Two days ago, in Rajasthan, in an act of revolting violence, a man was hacked and then burned to death. The accused justified his actions by saying that it was a case of Love Jihad. While this particular case and the politics around it is utterly disturbing, we want to focus on another disturbing fact associated with the killing. Someone filmed the entire incident and then posted it on social media. And now the video is ‘viral’.
If my understanding of a viral video is correct, then people are watching and sharing the said video with others. The fact that it is a video of someone’s death only adds to its sensationalism. We no longer feel the pain of others suffering, as for us it belongs to a virtual world far away from us. Videos of brutal accidents and mishaps keep appearing on our networking walls, and we keep watching them. We forget that by continuously sharing and watching a video of someone’s death we are robbing away his or her dignity. So, there is no difference between us, and those who share and watch videos of women being molested, or worse, raped.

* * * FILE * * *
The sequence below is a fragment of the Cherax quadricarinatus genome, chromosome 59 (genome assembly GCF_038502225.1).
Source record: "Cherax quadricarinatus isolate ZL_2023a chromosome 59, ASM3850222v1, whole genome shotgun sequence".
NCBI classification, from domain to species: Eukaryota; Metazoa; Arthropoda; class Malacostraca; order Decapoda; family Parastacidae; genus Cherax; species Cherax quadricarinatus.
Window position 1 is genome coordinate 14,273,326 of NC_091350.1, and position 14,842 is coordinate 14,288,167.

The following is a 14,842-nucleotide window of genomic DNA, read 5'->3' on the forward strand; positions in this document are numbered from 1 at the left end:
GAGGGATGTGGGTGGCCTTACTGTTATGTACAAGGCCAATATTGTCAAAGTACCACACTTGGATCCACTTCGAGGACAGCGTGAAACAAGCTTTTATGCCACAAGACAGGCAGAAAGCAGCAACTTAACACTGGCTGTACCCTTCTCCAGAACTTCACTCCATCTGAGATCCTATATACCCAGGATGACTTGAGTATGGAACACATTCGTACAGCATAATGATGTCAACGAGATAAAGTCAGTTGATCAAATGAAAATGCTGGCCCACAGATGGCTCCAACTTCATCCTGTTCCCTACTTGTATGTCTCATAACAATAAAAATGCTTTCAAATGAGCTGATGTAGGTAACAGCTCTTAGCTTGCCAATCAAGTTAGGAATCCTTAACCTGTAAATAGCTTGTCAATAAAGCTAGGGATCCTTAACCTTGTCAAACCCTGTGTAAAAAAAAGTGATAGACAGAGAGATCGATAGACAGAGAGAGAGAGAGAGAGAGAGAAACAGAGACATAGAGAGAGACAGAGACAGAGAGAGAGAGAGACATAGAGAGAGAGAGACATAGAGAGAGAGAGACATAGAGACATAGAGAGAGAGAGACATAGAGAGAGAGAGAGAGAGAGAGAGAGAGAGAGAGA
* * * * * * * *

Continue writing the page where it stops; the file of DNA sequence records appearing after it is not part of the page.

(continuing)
Our schadenfreude not only adds to the misery and humiliation of the victim, it also encourages perpetrators and makes them feel like celebrities.
Be it news and media, or the common man, the obsession with capturing something which will garner millions of views and evoke a public reaction is becoming an epidemic now.
This is depicted perfectly in the 2014 American thriller, Nightcrawler. In this movie, the reporter’s obsession with capturing gory crimes and earn from them, kills the humanity inside him. He starts looking at the victims of violent crimes as a mere news byte. It goes to an extent where is starts tampering with crime scenes to make them look better on camera. In one scene his colleague gets into an accident. But instead of helping him, he films it and lets him die.
Today, the reality is not dissimilar to the fiction. People are choosing publicity and money over humanity and ethics.
But we cannot blame our greed for likes and fame for this apathy entirely. The constant exposure to violence, in cartoons, in news, movies and via such videos on social media also plays an important role. A person cannot go about saying that this violence does not affect him or her. Deep down it numbs us towards others pain and suffering. We find it so commonplace in our lives now, that we have forgotten a world without violence. As a generation, it is our failure because we no longer care about each other. All we care about is likes and re-tweets.
Picture Credit: theconversation.com
Dr Yamini Pustake Bhalerao is a writer with the SheThePeople team, in the Opinions section. The views expressed are author’s own.